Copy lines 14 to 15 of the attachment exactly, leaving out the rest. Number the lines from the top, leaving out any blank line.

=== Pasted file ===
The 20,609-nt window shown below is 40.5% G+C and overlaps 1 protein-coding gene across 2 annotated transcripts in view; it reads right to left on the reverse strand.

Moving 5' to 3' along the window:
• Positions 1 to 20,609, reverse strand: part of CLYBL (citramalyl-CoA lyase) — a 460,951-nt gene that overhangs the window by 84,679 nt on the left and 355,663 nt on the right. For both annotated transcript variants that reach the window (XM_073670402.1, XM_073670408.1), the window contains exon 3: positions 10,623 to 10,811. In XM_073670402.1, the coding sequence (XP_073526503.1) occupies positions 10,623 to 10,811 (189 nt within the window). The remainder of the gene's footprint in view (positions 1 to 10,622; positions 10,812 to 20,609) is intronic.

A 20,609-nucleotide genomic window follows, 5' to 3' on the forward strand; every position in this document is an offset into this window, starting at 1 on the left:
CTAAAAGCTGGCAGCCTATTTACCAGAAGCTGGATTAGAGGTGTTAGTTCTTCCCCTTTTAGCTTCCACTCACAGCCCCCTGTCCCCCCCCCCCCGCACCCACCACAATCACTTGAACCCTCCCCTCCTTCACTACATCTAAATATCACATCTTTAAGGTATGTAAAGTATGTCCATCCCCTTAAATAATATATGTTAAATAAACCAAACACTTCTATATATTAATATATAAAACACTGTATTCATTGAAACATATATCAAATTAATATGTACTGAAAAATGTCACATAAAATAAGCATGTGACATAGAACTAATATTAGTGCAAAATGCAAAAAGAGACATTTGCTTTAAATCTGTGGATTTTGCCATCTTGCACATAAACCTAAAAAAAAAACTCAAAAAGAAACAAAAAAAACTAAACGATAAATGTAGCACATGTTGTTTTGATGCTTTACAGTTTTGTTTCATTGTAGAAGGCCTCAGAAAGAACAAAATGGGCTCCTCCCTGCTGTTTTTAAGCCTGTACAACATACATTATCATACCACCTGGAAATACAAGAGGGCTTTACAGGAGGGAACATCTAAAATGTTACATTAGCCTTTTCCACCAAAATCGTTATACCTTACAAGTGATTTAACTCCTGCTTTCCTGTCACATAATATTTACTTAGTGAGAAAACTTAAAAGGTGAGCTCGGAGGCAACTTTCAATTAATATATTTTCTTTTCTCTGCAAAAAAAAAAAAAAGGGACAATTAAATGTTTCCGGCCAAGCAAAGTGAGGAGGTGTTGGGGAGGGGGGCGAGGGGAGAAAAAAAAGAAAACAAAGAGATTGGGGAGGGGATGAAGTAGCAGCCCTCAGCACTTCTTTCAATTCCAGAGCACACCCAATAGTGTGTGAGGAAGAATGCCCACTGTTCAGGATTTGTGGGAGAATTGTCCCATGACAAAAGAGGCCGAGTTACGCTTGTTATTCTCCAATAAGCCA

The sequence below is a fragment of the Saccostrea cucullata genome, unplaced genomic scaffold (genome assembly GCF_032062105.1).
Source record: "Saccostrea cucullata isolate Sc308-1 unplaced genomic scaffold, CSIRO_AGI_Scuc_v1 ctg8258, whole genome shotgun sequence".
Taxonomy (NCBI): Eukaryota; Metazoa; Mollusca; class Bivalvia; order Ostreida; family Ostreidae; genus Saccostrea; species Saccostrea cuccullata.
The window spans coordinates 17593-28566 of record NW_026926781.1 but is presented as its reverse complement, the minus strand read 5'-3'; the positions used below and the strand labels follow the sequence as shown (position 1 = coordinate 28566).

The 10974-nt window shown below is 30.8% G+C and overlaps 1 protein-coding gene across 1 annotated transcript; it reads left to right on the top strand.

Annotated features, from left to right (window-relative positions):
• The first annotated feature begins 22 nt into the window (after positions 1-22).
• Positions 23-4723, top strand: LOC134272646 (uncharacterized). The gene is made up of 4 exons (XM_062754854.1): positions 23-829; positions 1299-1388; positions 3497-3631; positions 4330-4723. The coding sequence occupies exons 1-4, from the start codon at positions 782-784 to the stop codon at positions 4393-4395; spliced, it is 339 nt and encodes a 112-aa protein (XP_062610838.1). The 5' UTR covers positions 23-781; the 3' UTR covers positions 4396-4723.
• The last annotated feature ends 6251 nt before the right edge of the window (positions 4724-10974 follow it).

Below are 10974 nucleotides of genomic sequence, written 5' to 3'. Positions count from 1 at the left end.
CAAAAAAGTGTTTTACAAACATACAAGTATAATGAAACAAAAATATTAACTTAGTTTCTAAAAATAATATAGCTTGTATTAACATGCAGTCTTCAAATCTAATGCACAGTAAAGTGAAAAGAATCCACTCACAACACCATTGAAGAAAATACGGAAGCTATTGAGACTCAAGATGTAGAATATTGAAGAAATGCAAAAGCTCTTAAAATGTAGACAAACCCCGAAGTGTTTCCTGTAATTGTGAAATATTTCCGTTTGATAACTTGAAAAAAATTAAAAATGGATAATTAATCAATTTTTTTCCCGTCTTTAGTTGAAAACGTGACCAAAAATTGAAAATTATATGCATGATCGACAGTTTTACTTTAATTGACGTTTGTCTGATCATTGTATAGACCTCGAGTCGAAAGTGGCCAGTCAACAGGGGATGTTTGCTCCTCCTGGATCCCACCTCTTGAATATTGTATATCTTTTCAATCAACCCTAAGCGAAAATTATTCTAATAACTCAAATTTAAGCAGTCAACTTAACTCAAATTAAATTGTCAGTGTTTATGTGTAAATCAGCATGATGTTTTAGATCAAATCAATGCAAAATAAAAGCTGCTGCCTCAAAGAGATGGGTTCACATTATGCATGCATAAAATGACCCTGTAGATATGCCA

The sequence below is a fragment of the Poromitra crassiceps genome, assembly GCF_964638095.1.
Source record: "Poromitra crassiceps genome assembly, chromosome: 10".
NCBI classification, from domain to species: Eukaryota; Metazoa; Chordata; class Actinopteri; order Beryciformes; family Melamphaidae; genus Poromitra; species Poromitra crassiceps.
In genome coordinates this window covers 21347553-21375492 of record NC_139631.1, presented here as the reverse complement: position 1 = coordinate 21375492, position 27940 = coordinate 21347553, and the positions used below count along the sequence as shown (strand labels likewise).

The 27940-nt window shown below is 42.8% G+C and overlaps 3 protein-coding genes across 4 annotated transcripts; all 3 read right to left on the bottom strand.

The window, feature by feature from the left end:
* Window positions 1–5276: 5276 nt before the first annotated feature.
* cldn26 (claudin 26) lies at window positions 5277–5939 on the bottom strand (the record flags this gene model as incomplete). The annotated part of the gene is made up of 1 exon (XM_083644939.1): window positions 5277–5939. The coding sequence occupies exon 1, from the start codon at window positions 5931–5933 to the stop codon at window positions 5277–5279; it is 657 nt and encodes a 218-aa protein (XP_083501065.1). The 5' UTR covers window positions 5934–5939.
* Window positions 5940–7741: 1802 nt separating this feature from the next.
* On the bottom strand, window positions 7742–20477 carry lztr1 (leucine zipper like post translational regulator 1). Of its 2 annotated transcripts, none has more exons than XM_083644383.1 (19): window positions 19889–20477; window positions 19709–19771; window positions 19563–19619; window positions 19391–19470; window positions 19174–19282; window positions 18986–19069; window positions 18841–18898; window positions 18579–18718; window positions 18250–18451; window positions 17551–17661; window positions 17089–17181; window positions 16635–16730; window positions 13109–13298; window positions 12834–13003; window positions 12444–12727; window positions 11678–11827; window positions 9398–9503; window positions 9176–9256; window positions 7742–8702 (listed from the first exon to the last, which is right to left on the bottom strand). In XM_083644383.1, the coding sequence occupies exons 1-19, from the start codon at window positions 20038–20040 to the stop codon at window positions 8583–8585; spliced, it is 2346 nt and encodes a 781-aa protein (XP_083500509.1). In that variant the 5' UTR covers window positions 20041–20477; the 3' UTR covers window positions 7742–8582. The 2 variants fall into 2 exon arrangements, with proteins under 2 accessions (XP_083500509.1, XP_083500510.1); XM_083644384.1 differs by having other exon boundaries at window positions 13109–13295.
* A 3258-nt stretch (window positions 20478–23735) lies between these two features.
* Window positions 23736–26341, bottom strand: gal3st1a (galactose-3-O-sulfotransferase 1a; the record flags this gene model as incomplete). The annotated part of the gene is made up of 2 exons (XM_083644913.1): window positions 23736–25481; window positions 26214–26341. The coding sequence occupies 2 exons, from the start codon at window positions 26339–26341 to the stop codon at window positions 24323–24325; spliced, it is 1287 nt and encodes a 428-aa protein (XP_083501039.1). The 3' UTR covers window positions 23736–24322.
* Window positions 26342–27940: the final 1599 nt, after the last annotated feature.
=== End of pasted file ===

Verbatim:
• The last annotated feature ends 6251 nt before the right edge of the window (positions 4724-10974 follow it).

Below are 10974 nucleotides of genomic sequence, written 5' to 3'. Positions count from 1 at the left end.